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The UK's Toy Retailers Association has released its annual list of "must-have" Christmas presents, and this year it's all about prising children away from technology. All the biggest sellers are expected to be games or toys that must be played with in real life (or IRL, as the young folks say). Sales of board games are already up by 30 per cent: these include Toilet Trouble, which squirts water at players if they flush the plastic loo at the wrong time, but also traditional games such as Cluedo.
The toys on the list are either modern variations on old-fashioned themes - toy guns and finger puppets - or just plain old-fashioned. Stretch Armstrong (a muscled doll made of latex rubber, whose limbs can be pulled about most satisfyingly before recoiling back into place) has been around since my own Seventies childhood. And yet here he is again: number 11 on the Dream Toys Dozen list.
Much of this is bog-standard nostalgia. We all tend to ascribe a near-sacred quality to the artefacts and activities of our formative years; and the lens of memory has a particularly soft, Vaseline glow at Christmas. But my generation of parents is, I suspect, unusually vulnerable to nostalgia because we really did grow up in a different world from our children.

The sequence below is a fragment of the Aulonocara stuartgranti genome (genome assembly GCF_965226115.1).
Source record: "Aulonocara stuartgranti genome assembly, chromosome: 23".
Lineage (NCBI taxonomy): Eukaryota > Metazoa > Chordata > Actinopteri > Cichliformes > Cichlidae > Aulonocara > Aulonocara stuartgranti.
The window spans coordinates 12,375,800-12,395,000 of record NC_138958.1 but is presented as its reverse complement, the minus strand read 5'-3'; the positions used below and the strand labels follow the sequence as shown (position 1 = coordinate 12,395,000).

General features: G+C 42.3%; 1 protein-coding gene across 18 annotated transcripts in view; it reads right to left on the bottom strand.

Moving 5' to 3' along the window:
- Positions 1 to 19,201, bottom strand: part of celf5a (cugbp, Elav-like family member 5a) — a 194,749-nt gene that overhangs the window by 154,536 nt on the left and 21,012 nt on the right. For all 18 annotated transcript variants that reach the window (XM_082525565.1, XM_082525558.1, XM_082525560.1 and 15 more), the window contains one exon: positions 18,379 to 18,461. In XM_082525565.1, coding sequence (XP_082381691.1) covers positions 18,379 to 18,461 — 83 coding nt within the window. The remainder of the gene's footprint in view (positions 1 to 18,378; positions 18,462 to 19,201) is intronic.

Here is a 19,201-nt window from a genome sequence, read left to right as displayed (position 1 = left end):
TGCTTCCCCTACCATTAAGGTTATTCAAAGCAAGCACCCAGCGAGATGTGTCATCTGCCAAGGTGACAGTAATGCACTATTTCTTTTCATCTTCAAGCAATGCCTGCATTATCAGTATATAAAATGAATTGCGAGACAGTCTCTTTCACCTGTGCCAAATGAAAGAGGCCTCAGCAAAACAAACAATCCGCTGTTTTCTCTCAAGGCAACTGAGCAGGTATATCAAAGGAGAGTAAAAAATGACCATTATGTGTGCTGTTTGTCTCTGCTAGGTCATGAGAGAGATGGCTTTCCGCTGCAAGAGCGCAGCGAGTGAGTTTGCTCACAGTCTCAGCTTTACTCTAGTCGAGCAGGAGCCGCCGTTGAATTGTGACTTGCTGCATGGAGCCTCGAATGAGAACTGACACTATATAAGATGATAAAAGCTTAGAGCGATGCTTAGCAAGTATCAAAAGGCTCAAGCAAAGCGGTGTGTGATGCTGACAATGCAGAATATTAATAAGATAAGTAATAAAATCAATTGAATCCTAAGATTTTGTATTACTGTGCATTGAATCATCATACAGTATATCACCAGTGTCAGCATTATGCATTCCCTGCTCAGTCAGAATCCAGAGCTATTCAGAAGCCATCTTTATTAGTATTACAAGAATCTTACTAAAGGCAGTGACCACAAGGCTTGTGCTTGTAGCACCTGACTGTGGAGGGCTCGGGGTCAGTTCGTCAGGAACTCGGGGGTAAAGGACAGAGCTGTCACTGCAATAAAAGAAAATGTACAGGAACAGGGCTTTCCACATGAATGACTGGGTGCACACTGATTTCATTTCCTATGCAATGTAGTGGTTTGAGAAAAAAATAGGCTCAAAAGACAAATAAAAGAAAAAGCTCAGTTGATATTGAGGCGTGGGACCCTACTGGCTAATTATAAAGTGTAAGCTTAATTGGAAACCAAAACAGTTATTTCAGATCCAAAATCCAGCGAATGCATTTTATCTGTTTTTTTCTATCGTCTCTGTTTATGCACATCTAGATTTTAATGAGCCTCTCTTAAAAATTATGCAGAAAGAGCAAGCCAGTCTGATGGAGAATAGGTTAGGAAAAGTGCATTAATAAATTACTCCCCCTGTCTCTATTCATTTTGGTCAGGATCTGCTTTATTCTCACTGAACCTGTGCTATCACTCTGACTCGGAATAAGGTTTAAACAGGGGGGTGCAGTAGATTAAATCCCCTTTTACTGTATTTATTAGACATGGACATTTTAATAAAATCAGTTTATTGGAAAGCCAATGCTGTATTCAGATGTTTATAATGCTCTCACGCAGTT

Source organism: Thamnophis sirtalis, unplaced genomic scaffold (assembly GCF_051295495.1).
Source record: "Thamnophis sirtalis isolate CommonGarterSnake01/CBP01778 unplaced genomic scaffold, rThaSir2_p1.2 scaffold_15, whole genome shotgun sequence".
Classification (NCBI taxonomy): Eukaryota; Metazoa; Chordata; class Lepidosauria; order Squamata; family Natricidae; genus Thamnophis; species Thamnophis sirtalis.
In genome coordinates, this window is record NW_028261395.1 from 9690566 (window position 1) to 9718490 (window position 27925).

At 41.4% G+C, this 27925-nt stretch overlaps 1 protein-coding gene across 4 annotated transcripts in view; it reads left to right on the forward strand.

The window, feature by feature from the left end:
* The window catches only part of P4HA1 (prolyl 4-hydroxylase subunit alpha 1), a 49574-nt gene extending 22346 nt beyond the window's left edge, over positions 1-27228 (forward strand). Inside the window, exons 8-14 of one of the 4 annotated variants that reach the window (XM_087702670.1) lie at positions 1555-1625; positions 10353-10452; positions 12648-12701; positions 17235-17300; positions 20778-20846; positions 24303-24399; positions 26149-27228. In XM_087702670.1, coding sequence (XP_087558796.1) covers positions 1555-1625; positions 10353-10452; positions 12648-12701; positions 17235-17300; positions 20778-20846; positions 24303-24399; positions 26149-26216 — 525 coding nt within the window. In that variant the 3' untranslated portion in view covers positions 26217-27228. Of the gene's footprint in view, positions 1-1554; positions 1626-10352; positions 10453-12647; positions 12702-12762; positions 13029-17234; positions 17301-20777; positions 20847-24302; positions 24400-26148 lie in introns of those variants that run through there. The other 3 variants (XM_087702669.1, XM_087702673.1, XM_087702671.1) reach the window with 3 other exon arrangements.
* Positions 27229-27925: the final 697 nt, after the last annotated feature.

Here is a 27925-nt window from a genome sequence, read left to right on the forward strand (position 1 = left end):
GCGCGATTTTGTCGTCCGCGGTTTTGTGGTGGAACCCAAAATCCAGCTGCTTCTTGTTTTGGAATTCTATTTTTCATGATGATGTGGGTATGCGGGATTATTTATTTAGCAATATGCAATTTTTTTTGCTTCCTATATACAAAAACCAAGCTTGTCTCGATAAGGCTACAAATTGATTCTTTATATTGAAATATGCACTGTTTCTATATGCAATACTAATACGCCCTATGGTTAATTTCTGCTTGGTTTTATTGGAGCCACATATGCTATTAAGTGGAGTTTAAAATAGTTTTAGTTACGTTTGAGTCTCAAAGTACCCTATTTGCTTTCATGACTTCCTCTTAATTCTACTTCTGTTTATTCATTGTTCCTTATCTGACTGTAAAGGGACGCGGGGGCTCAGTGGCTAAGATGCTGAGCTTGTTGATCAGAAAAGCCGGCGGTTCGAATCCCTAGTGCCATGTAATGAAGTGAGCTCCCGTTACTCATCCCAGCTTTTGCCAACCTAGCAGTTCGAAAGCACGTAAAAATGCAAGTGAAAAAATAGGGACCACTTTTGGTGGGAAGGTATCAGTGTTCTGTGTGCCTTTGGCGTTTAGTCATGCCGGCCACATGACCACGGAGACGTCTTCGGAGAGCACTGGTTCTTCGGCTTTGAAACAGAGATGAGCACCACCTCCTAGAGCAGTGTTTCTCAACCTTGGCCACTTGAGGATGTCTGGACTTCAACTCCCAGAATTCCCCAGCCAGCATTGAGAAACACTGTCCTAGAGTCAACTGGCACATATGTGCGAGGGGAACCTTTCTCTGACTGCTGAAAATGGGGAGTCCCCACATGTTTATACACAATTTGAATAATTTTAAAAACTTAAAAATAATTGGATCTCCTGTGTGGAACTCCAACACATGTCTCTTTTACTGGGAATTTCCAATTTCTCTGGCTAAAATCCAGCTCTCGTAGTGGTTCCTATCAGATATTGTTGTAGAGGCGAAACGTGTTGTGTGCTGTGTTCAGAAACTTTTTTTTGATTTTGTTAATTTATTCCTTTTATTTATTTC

We are the last generation to have endured a childhood without computer games (or only ones that required you to type in 5,000 lines of green code to make your cursor jump left). We are the last to have written letters, memorised phone numbers, shared one telephone between a family, looked things up in an encyclopaedia or missed a favourite TV programme because we got the time wrong.
Nostalgia and anxiety often go hand in hand. It is worrying enough that our children are going into an unknowable future shaped by robot overlords. Worse still is how alien they seem already, at least when they have an iPad in their hands. The addictive qualities of television, much fretted over during my childhood, are as nothing compared to the crack cocaine of a digital screen.
Here is my five-year-old, with red-rimmed eyes, stabbing desperately at YouTube to get her gazillionth hit of Malibu Barbie. Here is the seven-year-old, gone suspiciously quiet, hiding under the bed playing Monster Legends on Daddy's stolen phone. And here is the nine-year-old, who really should know better, kicking the sofa in petulant fury at being asked to put down Minecraft and pick up his toothbrush.
Last week, for all these reasons, I announced a year-long ban on iPads. "I won't survive a year," declared my seven-year-old, throwing himself theatrically on to his bed. "I'll be dead before then." Yet he didn't argue, and he hasn't mentioned it since. I suspect he might even be secretly relieved. Grown-ups aren't the only ones who long for family harmony.